The NBC hit The Apprentice kicked off a new season last night, with a new gimmick: a team of college graduates would face off against a team of people who had never attended college.
Promotions of the series played up the showdown between "book smarts" and "street smarts," so we thought it would make sense to review the show with an expert on the education of business leaders. Catharyn Baird has been a business professor at Regis University for 20 years, teaching in its undergraduate, MBA, and online programs.
If the debut of the season was any indication, colleges are in for a rough time with The Donald, even though he noted during the show that he has a college degree. (He's a graduate of the Wharton School, at the University of Pennsylvania, which declined to make students or professors available to discuss the show, noting his connection to the school.)
The show began with Trump surprising the 18 contestants, all of whom are seeking the grand prize of an executive job in one of his businesses. They assumed that like on previous incarnations of the show, the teams would be divided by men and women.
Instead, he tells them that half of them have college degrees and half do not. He goes on to say that the two groups have approximately the same average IQ, but that there is one big difference: One team has an average salary (in their current jobs) of three times that of the other team.
Which team is better off? Of course, it's the ones who skipped college. "They're real killers," Trump says, suggesting that this will be a great way to find out if practical experience is better than academic experience (if street smarts "trump" book smarts, as it were).
He seems to know what the answer will be: He asks the college grads several times whether they will be embarrassed to lose to high school graduates.
While the two teams and Trump make much of the salary difference, Baird, our expert, points out the fallacy with the comparison: Because these team members are relatively young (mostly in their 20s or early 30s), the financial payoffs of higher education haven't kicked in. Many on the "street smarts" team, on the other hand, are in sales-oriented positions, where people can quickly earn a lot of money.
After Trump explains the way the teams are divided, all the players go back to a suite to pick team names. The "street smarts" team organizes quickly around the name "Net Worth." The "book smarts" team takes longer to pick a name -- "Magna" as in "Magna Cum Laude." (No one seemed to know that "Summa" might be better.)
Once they settle on that name, a team member named Danny (a Cleveland State grad who has also studied at Boston University and MIT's Media Lab) takes out a guitar and tries to lead the group in song -- prompting a "street smart" team member to tell the audience: "I'm not going to sit in a circle and sing Kumbaya. Maybe that's what they did in college."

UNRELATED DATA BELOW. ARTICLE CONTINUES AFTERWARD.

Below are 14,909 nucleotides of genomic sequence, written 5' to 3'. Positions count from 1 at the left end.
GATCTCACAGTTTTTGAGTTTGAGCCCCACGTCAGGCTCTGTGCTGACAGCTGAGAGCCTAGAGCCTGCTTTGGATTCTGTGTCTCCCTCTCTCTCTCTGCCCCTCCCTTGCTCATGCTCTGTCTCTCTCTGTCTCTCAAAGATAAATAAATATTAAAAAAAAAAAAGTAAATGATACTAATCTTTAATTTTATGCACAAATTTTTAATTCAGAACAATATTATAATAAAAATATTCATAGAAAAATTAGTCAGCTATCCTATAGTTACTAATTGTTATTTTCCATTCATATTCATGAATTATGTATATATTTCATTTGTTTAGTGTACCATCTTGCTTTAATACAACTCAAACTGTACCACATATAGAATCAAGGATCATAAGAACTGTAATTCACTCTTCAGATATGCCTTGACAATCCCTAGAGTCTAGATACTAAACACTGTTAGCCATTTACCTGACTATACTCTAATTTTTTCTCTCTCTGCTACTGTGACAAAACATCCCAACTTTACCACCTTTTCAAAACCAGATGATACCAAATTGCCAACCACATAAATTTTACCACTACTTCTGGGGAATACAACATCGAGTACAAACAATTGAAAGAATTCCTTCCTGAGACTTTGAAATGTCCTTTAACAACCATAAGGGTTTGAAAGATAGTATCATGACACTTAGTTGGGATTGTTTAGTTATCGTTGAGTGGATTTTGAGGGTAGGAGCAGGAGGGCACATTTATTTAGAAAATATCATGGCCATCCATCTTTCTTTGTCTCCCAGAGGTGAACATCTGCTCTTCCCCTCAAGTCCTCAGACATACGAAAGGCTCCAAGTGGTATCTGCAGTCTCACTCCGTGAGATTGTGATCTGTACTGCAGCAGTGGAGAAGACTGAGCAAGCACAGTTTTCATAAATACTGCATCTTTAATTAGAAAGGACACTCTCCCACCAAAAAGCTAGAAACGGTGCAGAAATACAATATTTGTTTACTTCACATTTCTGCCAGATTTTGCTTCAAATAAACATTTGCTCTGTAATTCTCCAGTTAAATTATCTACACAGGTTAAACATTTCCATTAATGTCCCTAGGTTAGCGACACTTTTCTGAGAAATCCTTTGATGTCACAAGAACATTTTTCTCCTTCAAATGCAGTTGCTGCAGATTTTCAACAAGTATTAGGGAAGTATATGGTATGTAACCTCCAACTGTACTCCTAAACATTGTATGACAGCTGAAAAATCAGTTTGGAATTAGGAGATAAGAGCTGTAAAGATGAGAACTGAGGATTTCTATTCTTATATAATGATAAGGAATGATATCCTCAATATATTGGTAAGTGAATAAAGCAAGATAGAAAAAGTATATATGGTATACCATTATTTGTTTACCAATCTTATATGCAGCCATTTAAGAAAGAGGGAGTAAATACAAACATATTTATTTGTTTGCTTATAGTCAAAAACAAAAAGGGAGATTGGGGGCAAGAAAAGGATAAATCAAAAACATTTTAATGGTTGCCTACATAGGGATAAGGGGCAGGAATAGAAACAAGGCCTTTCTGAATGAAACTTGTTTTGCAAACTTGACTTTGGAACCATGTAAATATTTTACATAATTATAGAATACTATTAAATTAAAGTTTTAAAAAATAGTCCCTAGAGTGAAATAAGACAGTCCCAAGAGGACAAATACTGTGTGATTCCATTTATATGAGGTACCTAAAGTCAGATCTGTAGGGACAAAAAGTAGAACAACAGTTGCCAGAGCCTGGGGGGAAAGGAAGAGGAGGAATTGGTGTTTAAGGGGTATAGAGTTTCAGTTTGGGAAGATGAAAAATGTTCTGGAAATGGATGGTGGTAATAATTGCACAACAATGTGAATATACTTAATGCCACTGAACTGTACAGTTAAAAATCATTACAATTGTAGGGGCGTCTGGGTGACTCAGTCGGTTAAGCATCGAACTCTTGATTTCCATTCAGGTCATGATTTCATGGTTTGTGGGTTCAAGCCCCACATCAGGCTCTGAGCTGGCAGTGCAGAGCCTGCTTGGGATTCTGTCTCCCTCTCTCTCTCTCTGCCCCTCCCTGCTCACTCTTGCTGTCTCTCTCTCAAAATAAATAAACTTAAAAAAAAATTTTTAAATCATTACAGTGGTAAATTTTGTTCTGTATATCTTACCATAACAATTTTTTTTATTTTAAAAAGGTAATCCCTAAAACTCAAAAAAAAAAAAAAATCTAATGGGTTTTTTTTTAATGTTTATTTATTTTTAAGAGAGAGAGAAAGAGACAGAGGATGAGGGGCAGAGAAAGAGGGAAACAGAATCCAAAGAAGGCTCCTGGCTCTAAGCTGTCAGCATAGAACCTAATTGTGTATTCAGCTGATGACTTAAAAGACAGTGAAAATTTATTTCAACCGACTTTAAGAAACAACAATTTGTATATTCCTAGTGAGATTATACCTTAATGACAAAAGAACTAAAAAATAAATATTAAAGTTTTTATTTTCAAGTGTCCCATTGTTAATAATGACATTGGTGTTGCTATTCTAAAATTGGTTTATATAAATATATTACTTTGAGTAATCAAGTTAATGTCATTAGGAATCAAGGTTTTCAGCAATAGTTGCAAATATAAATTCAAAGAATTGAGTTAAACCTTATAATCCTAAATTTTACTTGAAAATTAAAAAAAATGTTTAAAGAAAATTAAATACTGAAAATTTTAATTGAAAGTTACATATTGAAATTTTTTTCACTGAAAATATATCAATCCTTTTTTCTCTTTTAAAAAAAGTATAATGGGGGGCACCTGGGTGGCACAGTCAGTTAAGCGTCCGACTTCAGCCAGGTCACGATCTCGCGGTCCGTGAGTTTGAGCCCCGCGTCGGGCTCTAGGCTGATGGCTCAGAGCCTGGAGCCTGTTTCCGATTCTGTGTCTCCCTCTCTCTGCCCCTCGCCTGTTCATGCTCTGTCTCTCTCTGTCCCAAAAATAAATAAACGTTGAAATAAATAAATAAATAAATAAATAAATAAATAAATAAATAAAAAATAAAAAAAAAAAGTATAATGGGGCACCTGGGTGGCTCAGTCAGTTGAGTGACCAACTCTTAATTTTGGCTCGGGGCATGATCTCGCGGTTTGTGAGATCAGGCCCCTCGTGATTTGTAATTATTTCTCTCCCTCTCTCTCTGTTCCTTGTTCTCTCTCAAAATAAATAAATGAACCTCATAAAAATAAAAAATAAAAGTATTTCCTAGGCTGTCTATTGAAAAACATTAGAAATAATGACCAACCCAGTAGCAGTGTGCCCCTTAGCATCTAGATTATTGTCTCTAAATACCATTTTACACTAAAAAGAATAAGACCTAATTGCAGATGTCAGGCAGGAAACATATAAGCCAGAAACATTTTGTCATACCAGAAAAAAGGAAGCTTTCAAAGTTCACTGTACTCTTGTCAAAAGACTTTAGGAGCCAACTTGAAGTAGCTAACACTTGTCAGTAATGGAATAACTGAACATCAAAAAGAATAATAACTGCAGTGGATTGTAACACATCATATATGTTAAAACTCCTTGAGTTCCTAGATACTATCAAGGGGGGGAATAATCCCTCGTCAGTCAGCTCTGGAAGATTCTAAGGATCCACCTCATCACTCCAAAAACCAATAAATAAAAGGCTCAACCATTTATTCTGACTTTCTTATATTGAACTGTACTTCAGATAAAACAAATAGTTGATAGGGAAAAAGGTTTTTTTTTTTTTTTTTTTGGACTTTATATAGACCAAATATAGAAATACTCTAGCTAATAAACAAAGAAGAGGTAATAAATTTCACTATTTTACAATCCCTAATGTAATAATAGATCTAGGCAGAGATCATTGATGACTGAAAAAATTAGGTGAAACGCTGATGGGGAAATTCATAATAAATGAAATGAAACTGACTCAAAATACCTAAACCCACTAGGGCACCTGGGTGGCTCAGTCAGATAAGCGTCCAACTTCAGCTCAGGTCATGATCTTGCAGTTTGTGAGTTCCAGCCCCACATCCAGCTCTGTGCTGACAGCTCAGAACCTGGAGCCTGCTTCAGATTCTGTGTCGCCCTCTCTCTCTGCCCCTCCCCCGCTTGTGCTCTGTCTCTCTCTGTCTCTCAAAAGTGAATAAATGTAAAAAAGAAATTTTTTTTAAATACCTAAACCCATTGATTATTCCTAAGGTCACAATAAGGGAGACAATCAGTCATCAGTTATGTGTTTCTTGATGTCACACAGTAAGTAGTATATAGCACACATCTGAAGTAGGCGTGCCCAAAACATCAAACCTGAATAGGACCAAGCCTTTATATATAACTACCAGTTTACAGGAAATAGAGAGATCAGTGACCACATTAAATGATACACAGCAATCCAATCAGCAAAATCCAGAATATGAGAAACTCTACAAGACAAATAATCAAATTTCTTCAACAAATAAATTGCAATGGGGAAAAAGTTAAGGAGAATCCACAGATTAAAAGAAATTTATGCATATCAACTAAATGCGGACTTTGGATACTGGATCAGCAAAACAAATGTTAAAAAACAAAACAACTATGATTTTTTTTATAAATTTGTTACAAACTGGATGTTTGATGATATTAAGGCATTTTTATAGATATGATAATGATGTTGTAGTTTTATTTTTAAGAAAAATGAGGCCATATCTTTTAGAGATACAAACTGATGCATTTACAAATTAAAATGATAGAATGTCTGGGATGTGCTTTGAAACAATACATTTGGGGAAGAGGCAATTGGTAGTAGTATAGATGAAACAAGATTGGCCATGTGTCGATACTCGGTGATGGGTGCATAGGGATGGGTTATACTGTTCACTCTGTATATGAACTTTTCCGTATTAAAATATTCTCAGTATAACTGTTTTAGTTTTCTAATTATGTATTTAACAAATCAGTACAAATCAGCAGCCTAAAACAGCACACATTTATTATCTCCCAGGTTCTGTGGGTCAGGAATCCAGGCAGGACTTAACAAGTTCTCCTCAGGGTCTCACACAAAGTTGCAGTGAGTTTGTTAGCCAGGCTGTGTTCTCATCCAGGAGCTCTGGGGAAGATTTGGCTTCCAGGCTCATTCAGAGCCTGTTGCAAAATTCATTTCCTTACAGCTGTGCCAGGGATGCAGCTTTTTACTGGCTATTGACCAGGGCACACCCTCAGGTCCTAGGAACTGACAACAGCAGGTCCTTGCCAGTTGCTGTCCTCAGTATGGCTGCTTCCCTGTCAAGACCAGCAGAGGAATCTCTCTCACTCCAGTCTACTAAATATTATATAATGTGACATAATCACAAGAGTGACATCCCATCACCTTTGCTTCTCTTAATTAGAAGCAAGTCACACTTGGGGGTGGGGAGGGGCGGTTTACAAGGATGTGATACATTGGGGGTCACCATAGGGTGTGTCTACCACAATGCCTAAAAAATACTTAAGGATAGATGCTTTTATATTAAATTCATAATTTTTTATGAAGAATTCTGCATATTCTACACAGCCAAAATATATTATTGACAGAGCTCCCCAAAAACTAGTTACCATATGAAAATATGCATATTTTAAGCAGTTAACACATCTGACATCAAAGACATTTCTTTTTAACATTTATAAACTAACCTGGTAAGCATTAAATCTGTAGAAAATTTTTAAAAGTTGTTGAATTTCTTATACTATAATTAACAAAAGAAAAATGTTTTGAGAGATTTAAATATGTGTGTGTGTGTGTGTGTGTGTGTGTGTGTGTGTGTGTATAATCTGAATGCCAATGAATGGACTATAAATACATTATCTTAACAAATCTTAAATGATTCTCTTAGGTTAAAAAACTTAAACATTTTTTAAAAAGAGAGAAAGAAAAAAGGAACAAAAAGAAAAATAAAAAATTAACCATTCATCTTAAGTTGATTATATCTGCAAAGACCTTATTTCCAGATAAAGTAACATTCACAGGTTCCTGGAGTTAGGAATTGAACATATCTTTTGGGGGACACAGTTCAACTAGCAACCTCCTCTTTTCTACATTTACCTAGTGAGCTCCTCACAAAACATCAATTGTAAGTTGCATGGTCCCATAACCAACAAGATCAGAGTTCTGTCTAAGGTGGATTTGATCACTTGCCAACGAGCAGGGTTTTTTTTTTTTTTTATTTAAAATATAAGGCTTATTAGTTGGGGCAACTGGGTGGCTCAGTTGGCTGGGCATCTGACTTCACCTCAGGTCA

Baird says this was "a bit over the top," and not the kind of thing that a good college training would encourage.
Now it's on to the first actual test of the teams: to help Burger King market new kinds of burgers. Each team must run a restaurant and try at the same time to sell as many new burgers as possible.
"Street smarts" gets its act together, coming up with a popular promotion (free plane tickets to Las Vegas), learning how to run the restaurant, and generally getting along well. "Book smarts" bickers, comes up with a pathetic promotion idea (a carnival-like ball toss outside the restaurant), and its team members are shown flustered by the high-tech registers.
Baird points out that the things the college grads are doing poorly -- very poorly -- aren't exactly integral to the MBA curriculum. "The difficulty is that the tasks -- running a cash register, making burgers -- are things that the college kids hadn't done."
She speculates that plenty of college grads would have done well, although not because of their formal education: "Kids who have worked their way through school would have been able to manage much better."
While reality shows are known for their surprise endings, this one had no big twists. After showing the college grads bumbling at various tasks, they ended up selling fewer burgers, prompting Trump to say, "So the college geniuses got beat by the high schoolers."
Viewers then get to see the college grads bicker some more, backstab, and cry before Trump fires Todd, a University of Miami graduate, for his poor leadership of the team.
Baird says the show did not in any way reflect the skills that business students pick up. Students at Regis are taught the kinds of things these college grads flubbed -- how to design marketing campaigns, how to assign tasks in an organization, how to do market research.
"The show was really designed to downplay the kinds of things one really learns in a business school," Baird says. "It was set up in a way to make it look like a college education is not worth anything."